Of course, a revived fall football season was made possible in part by the Pac-12’s partnership with diagnostic health care manufacturer Quidel Corporation — which will provide daily rapid-results COVID-19 testing for close-contact sports across all of the conference’s campuses. In an interview on The Dan Patrick Show last week, Pac-12 commissioner Larry Scott said that “those tests are being shipped to us on Monday (Sept. 21), with the machines and the readers.”
Certainly, there is outward pressure for the Pac-12 to pursue an Oct. 31 start and thus keep up (to some degree) with its competing Power Five conferences. The ACC and Big 12 already have begun play, while the SEC will start its season this weekend and the Big Ten is slated to kick off a nine-game sprint Oct. 23. Even the Mountain West — which also touts teams in California — is eyeing an Oct. 24 season opener, Yahoo’s Pete Thamel reported Monday.
Granted, there’s no guarantee the Pac-12’s plans, whatever they are, will ultimately be executed. After all, 21 FBS football games have already been postponed since Aug. 26, according to The Associated Press’ Ralph Russo.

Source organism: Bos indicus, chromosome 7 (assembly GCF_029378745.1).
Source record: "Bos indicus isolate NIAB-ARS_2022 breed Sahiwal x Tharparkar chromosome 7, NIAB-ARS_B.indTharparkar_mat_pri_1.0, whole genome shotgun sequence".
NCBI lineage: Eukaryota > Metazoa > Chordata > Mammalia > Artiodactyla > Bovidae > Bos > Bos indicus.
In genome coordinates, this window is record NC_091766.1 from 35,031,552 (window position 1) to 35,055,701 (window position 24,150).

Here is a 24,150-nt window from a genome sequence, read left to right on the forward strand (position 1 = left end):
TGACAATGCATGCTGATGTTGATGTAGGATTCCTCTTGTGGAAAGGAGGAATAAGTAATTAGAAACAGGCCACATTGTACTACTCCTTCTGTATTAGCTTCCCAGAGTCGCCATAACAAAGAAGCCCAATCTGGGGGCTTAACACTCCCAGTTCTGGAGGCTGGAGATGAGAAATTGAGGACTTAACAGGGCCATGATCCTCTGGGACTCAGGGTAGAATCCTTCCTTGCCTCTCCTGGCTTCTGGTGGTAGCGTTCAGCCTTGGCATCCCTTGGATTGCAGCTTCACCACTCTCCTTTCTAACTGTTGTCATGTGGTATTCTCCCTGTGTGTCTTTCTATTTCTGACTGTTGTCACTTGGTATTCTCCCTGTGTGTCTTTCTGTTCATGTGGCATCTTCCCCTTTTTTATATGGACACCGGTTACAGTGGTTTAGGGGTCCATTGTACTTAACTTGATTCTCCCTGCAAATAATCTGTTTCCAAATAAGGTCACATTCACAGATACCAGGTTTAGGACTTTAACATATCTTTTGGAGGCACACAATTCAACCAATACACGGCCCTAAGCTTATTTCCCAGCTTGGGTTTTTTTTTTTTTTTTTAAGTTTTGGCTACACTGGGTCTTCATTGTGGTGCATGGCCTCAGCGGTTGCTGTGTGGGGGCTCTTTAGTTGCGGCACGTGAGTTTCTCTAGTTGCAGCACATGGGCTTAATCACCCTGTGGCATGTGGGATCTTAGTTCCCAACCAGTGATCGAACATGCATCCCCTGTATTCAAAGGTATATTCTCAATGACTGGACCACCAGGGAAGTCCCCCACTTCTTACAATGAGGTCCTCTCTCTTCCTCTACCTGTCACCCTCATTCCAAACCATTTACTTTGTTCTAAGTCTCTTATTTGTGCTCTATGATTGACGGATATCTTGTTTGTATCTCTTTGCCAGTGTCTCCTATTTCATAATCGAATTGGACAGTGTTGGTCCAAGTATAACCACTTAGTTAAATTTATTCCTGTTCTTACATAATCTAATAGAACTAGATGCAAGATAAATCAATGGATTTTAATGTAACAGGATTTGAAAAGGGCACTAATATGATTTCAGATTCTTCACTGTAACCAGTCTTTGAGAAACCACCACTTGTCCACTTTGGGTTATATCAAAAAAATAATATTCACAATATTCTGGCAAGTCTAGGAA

Should the Pac-12 sign off on a staggered Oct. 31 start, some programs — UW included — could play as many as eight games, assuming the conference signs off on a full slate on Dec. 19 (the day of the Pac-12 title game). Whether an 8-0 Pac-12 champion will have done enough to warrant College Football Playoff consideration is a separate matter for discussion.
But first, the conference needs to vote to play football this fall. It needs to approve a plan and pass through (another) amended Pac-12 schedule. It needs to provide clarity and context, and it needs to do so fast.
For months, the conference’s decision-makers maintained that time was on their side. That’s no longer the case. It’s time for action.
It’s also time to wrestle some attention away from UAB and South Alabama.
“We’re ready for another roller coaster ride,” Lake said of his team’s ability to face adversity in 2020. “We don’t think it’s going to be all hunky dory here in the next three or four months. But we’ll be ready to navigate (it).”